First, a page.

Whether you’re making a new benefit claim or there’s a change in circumstances or to your existing income support, such as housing benefits or working tax credits, you may have been offered to switch to Universal Credit. This new system is being rolled out across the UK, so here is some information about Universal Credit to help you understand how it works.
Depending on where you live in the UK, Universal Credit has been designed to replace:
- Housing Benefit
- Income-related Employment and Support Allowance (ESA)
- Income-based Jobseeker’s Allowance (JSA)
- Child Tax Credit
- Working Tax Credit
Making a claim
- Firstly, check to see if you’re eligible to make a claim by using one of the Government’s approved Benefits calculators. These will help you find out what benefits you are entitled to. You will also need to check to see if Universal Credit has been introduced in your area.
- If Universal Credit is available, you can now make the switch from the older system of benefits known as ‘legacy payments’ to the new system. You may also move on to Universal Credit if there is a change in your circumstances and you notify the DWP.
- You can only make a claim for Universal Credit online. If you don’t have access to the internet, you can use the internet to submit a claim at any Job Centre.
- Claims are now paid as one single monthly amount into your bank account (except in Scotland where it is every two weeks) and are always paid in arrears. Your payment date is the date you submit your claim.
- If you submit a claim before a job comes to an end, your claim date will default to the day after you finish employment.
You submit a claim on the 14th, but don’t finish your job until a week later, your claim date will be delayed until the 22nd of the month. It may be obvious, but you need to be aware of it as it just adds to the time you may be waiting before your first payment.
Beware: First pay delay
- When you submit a new claim or a change in circumstances, you could be waiting 4-6 weeks for the first payment. From the day you submit a claim there’s a process time of a full calendar month before the payment is released. You could then be waiting up to seven days for the payment to go through to your bank account. It’s important that you plan for a potential wait of (up to) six weeks (whether it is a new claim or a change from the legacy system).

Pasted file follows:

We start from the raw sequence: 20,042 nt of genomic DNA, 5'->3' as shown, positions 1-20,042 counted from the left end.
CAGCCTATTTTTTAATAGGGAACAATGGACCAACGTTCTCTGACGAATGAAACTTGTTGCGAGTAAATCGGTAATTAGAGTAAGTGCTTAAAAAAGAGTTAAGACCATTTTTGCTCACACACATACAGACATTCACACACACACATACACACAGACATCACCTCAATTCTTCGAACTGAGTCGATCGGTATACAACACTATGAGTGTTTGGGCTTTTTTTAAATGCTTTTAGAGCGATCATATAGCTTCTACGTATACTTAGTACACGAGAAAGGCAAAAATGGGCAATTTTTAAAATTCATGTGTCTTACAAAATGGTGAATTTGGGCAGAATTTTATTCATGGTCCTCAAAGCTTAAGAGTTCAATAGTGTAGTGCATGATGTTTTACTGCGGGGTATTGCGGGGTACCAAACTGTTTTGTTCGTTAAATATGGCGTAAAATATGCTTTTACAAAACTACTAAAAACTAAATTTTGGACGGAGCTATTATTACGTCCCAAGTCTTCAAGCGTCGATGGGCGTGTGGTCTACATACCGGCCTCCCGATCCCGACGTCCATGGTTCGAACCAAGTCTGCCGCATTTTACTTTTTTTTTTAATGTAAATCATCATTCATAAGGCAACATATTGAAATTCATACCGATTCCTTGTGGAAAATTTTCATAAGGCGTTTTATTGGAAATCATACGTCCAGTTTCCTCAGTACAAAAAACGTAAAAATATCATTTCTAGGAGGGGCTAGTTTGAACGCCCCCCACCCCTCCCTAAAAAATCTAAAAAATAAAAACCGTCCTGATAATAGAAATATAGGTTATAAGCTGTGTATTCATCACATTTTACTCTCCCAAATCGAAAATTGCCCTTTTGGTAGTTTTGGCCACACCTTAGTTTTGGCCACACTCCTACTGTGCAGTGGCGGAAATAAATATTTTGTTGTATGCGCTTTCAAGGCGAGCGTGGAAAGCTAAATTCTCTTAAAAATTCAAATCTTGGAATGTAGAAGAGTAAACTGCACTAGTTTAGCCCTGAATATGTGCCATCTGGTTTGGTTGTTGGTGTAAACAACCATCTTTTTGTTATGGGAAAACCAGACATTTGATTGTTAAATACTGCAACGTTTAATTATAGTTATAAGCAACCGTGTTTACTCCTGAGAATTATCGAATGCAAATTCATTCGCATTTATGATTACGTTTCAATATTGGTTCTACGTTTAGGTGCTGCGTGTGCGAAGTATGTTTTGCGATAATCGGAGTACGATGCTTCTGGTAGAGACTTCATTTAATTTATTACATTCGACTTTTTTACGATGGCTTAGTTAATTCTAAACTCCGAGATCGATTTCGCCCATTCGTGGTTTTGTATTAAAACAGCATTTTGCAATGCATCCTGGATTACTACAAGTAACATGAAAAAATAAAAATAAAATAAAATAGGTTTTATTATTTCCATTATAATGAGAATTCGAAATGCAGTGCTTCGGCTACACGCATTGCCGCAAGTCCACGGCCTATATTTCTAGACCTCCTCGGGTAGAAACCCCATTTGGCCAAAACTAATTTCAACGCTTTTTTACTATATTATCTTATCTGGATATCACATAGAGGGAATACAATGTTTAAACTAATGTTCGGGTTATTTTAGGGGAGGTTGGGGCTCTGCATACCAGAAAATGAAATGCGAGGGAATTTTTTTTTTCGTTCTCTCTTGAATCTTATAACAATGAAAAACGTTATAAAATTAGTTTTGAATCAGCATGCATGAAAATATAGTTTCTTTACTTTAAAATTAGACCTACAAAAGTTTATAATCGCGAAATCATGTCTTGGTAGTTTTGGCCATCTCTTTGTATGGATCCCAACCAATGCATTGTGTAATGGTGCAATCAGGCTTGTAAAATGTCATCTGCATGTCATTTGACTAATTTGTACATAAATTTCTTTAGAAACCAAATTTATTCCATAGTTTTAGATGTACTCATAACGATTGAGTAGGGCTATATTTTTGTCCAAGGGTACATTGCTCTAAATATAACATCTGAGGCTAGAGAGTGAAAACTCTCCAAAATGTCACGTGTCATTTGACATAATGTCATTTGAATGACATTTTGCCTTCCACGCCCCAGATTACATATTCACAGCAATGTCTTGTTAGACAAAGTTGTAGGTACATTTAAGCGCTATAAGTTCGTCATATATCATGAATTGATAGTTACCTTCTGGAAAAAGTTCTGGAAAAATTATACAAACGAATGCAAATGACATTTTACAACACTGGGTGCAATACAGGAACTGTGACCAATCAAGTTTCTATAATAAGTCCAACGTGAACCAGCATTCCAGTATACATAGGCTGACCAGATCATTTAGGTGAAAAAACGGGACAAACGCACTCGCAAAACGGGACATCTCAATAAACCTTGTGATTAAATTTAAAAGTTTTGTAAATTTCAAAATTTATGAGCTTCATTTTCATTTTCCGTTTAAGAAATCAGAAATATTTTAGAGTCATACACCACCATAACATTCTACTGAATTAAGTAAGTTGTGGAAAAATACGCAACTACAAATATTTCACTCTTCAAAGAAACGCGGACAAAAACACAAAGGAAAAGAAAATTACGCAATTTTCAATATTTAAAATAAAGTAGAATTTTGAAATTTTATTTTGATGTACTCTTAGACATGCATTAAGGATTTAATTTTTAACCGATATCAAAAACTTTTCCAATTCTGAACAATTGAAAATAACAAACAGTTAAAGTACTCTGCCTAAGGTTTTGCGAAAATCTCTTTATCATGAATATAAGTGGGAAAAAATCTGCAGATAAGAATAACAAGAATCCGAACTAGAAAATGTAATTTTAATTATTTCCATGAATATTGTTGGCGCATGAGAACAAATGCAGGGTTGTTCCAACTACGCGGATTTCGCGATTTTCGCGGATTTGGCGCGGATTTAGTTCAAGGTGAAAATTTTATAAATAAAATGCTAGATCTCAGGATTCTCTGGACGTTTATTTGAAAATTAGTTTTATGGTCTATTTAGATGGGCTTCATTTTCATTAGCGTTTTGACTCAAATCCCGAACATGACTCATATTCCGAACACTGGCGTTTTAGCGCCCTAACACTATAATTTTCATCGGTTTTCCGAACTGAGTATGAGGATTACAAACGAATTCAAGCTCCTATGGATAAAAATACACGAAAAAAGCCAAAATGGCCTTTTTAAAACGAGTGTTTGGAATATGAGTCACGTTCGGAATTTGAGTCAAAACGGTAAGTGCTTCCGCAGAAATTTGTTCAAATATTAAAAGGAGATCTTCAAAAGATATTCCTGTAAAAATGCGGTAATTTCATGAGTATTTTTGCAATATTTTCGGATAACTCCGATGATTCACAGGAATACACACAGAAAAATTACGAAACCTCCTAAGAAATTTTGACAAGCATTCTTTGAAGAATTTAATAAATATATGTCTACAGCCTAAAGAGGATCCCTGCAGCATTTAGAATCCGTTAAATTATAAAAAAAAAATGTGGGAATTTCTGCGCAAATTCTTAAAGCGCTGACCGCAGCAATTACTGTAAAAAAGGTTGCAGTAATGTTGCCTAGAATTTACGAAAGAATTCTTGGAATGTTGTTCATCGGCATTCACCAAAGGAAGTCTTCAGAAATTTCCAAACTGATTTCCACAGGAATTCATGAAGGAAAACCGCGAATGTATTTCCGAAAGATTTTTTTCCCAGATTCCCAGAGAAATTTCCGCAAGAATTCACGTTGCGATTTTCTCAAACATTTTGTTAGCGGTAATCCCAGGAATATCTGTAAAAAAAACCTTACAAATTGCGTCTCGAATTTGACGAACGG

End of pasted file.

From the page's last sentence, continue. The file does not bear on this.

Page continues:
- If you are struggling while switching to Universal Credit, you can ask for an advance first payment to cover the first month before you reach your first claim date payment. However, this needs to be paid back within 12 months through monthly deductions off your normal payments.
- Plan ahead and make sure you submit a claim when you have enough savings or can afford a potential gap in your income.
Change in circumstances
- You should notify the DWP of any changes in your circumstances as soon as possible. The failure to report any changes within 14 days of them occurring will trigger a one-off fine of £50.00, which will be deducted from your next payment.
- If you find new employment your Universal Credit payment will be modified or stopped from the first of the month when your employment begins. For example, if your claim date is 17th March and you are starting work on 25th March, your Universal Credit will be changed or stopped from 1st March.
- If you work while also receiving Universal Credit and you are given extra pay for things like bonuses or overtime, this will affect the amount you receive the following month.
- How much Universal Credit you get will depend on your earnings. Your Universal Credit payment will reduce gradually as you earn more – for every £1 you earn your payment reduces by 63p. There’s no limit to how many hours you can work.
- As your income increases, your payment will reduce until you’re earning enough to no longer claim Universal Credit. Your payment will then be stopped. You’ll be told when this happens. If your earnings decrease after this and you want to restart your Universal Credit payment, you’ll need to make a new Universal Credit claim online.
For more information visit Gov.UK or speak to one of our Helpline Advisors on 08081 311 333